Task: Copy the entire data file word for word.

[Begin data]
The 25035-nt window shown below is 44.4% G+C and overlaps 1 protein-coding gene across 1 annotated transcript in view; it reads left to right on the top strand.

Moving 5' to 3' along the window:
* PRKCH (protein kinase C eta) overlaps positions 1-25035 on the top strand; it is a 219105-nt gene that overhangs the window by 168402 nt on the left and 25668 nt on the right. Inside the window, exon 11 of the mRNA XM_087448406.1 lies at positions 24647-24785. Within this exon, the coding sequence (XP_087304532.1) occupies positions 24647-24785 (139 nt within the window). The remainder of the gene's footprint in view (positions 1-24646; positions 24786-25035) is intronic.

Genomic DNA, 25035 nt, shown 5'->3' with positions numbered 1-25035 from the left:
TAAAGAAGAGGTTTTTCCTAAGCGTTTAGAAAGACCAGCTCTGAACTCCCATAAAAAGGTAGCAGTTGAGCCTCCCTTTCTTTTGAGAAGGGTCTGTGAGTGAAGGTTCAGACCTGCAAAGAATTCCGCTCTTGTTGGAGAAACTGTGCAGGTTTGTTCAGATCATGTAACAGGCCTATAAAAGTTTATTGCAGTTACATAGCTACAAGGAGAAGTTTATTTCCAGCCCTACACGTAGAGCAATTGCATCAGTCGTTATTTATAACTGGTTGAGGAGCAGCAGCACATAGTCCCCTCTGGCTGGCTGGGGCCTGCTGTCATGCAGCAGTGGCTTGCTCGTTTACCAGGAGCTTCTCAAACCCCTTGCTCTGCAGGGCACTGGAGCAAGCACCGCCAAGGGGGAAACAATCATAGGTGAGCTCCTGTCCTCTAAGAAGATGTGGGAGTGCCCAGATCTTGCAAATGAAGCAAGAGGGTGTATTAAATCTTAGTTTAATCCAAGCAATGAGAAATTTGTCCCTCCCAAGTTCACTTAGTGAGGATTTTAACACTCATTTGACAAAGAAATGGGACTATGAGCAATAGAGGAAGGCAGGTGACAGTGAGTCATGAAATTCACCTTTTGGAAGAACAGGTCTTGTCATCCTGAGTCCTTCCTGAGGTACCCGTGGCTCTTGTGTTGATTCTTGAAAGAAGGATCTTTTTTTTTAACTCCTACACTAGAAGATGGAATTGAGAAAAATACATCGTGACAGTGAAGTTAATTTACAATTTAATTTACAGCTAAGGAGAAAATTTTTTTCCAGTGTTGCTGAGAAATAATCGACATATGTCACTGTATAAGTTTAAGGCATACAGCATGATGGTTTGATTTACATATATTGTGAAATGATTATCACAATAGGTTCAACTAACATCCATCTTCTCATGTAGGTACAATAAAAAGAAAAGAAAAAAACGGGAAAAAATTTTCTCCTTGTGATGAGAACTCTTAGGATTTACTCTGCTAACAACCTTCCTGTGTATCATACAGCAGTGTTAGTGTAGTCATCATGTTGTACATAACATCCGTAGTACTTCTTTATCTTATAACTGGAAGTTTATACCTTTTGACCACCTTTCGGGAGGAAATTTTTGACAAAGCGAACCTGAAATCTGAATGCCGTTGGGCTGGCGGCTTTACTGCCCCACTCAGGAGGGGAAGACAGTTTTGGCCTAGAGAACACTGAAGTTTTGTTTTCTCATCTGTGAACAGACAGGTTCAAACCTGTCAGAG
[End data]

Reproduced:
The 25035-nt window shown below is 44.4% G+C and overlaps 1 protein-coding gene across 1 annotated transcript in view; it reads left to right on the top strand.

Moving 5' to 3' along the window:
* PRKCH (protein kinase C eta) overlaps positions 1-25035 on the top strand; it is a 219105-nt gene that overhangs the window by 168402 nt on the left and 25668 nt on the right. Inside the window, exon 11 of the mRNA XM_087448406.1 lies at positions 24647-24785. Within this exon, the coding sequence (XP_087304532.1) occupies positions 24647-24785 (139 nt within the window). The remainder of the gene's footprint in view (positions 1-24646; positions 24786-25035) is intronic.

Genomic DNA, 25035 nt, shown 5'->3' with positions numbered 1-25035 from the left:
TAAAGAAGAGGTTTTTCCTAAGCGTTTAGAAAGACCAGCTCTGAACTCCCATAAAAAGGTAGCAGTTGAGCCTCCCTTTCTTTTGAGAAGGGTCTGTGAGTGAAGGTTCAGACCTGCAAAGAATTCCGCTCTTGTTGGAGAAACTGTGCAGGTTTGTTCAGATCATGTAACAGGCCTATAAAAGTTTATTGCAGTTACATAGCTACAAGGAGAAGTTTATTTCCAGCCCTACACGTAGAGCAATTGCATCAGTCGTTATTTATAACTGGTTGAGGAGCAGCAGCACATAGTCCCCTCTGGCTGGCTGGGGCCTGCTGTCATGCAGCAGTGGCTTGCTCGTTTACCAGGAGCTTCTCAAACCCCTTGCTCTGCAGGGCACTGGAGCAAGCACCGCCAAGGGGGAAACAATCATAGGTGAGCTCCTGTCCTCTAAGAAGATGTGGGAGTGCCCAGATCTTGCAAATGAAGCAAGAGGGTGTATTAAATCTTAGTTTAATCCAAGCAATGAGAAATTTGTCCCTCCCAAGTTCACTTAGTGAGGATTTTAACACTCATTTGACAAAGAAATGGGACTATGAGCAATAGAGGAAGGCAGGTGACAGTGAGTCATGAAATTCACCTTTTGGAAGAACAGGTCTTGTCATCCTGAGTCCTTCCTGAGGTACCCGTGGCTCTTGTGTTGATTCTTGAAAGAAGGATCTTTTTTTTTAACTCCTACACTAGAAGATGGAATTGAGAAAAATACATCGTGACAGTGAAGTTAATTTACAATTTAATTTACAGCTAAGGAGAAAATTTTTTTCCAGTGTTGCTGAGAAATAATCGACATATGTCACTGTATAAGTTTAAGGCATACAGCATGATGGTTTGATTTACATATATTGTGAAATGATTATCACAATAGGTTCAACTAACATCCATCTTCTCATGTAGGTACAATAAAAAGAAAAGAAAAAAACGGGAAAAAATTTTCTCCTTGTGATGAGAACTCTTAGGATTTACTCTGCTAACAACCTTCCTGTGTATCATACAGCAGTGTTAGTGTAGTCATCATGTTGTACATAACATCCGTAGTACTTCTTTATCTTATAACTGGAAGTTTATACCTTTTGACCACCTTTCGGGAGGAAATTTTTGACAAAGCGAACCTGAAATCTGAATGCCGTTGGGCTGGCGGCTTTACTGCCCCACTCAGGAGGGGAAGACAGTTTTGGCCTAGAGAACACTGAAGTTTTGTTTTCTCATCTGTGAACAGACAGGTTCAAACCTGTCAGAG